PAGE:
Staff

I agree with you, Jasmine, and further, I’d suggest that a lot of men are really just trying to maintain the appearance of hating to shop because what they really hate is admitting their love for it. This site, IMO, allows them to maintain the pretense — while shopping.

I mean, if you hate shopping as much as I do, you don’t even waste time reading the helpful descriptions. You just order the same damn thing over and over. If you want to know what a real “I hate shopping” site would look like, I’m available for consultation ; )

Rick Moss
Staff

PS – Shoppers like me also do not spend $75 for a plain, gray t-shirt, even if the site says it’s “A Must-Have For Every Man’s Closet.”

Jasmine Glasheen
BrainTrust

Right! So our conclusion is that the men who do hate shopping –– or are operating under that pretense –– probably aren’t the ones shelling out $75 a pop for a basic tee.

Craig Sundstrom
Guest

“Your mission Mr. Phelps…”

I’ll not go off on a tangent here. Even if all stereotypes are (in some way) harmful, some are much less so than others, and perhaps we can reach a compromise: men and women — as would be the case with any two large, disparate groups — on AVERAGE tend to have different perspectives on shopping; different experiences and goals cause different appraisals and features of interest.

If the site is to succeed, it will need to identify — I suspect on a product-by-product basis, and not something so crude as “men: utilitarian. women: hedonistic” — those perspectives and cater to them. Not exactly simple, indeed it seems to be the very essence of retailing (but hey, at least my post won’t self-destruct in five seconds!).

Rachelle King
BrainTrust
It’s true 7 days-a-week that men and women have different shopping styles. But this is a stretch. It’s either wildly older-age targeted or somewhat out of tune with younger male shoppers. Also, a browsing site for men who hate shopping that doesn’t actually have a shopping capability? Do men really hate shopping that much? More so, do men really need advice on how to sign a card that reads, “May your day be as wonderful as you are”? I really hope not. There is definite logic behind this site, but I wonder if it delves far enough. Certainly, there is some merit in doing all of the curation. But, do some men really hate shopping or, do they just hate shopping the way women do (and, thus, the many stores that cater primarily to women)? In this new age of social awareness, are we being inclusive or exclusive of gender boundaries? If you have a website targeted to people who “hate shopping” that redirects you to multiple websites to make a single purchase, is this… Read more »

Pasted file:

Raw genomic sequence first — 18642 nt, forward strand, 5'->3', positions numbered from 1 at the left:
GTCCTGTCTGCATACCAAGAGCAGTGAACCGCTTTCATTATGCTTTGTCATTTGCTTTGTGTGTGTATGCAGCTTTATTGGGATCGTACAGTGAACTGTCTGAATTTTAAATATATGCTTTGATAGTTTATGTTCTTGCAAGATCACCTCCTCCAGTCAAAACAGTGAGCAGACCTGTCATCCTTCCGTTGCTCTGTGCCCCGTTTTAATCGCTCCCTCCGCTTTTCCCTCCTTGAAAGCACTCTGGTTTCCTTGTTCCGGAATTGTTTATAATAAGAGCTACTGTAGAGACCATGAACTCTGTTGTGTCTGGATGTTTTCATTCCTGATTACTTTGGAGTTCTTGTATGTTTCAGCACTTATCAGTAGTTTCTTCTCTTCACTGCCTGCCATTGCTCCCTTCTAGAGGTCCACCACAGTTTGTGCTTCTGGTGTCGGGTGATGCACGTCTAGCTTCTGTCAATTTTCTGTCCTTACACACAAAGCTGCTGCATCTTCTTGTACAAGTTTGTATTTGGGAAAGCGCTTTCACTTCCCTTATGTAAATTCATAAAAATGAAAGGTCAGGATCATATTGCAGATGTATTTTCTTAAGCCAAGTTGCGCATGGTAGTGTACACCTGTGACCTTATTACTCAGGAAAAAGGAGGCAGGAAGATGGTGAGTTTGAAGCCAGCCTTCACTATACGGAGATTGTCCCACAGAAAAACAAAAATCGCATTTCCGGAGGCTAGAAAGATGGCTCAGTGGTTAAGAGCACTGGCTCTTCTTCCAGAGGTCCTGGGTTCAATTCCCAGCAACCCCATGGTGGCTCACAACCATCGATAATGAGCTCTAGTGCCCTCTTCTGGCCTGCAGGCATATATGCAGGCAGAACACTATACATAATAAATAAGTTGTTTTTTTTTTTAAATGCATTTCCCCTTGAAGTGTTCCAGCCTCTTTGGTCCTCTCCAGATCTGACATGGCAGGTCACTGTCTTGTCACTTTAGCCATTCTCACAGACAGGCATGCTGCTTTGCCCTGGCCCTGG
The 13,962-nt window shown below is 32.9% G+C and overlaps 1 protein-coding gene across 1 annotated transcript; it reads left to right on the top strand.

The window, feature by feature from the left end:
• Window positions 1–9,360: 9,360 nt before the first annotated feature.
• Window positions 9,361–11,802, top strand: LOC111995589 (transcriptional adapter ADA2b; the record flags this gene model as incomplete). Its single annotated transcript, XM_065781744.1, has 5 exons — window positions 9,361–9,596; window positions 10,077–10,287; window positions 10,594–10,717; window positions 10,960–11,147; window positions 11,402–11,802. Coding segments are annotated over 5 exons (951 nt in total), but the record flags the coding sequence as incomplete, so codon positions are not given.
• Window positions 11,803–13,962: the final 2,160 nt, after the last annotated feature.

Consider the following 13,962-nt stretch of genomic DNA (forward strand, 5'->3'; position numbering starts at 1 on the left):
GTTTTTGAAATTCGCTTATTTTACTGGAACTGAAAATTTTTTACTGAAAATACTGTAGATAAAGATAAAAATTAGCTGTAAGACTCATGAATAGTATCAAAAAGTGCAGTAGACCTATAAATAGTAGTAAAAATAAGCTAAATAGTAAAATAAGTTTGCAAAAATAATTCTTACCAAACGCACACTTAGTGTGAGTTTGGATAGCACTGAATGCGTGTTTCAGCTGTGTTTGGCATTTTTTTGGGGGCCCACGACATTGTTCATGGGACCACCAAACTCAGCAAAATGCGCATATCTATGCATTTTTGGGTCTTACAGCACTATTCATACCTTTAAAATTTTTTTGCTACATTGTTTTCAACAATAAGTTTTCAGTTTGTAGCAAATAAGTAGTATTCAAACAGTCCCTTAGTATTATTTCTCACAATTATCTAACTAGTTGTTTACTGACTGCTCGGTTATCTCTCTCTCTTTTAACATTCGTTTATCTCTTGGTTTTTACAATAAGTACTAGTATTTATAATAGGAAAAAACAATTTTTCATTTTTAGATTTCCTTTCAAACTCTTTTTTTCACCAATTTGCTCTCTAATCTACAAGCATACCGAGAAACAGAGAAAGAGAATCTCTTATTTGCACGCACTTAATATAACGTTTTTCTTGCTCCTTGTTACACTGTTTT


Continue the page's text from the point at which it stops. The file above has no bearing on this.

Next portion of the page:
Kai Clarke
BrainTrust

Preselecting products and grouping them together is not a key to successful online shopping, where it is so easy to compare or find other products with just the click of a mouse. Instead, this approach seems to ignore the competitive appeal that price plays when shopping online, as well as the basis that broad selections offer men when shopping online.

No, one site cannot make men love shopping online. Instead, maximizing customer service, convenience, price, selection and delivery will encourage men to better enjoy their shopping experience … as all customers do.

wpDiscuz
Braintrust
"The better you understand your customer, the more relevant you’ll be to your customers. "
"Am I the only one for whom this feels dated? Gendered marketing doesn’t resonate with next-gens in the same way that it did their predecessors."
"This is just a beefed up affiliate site that makes money by pushing traffic to the appropriate retailer. The front page is just multiple top 10 lists repackaged as curation..."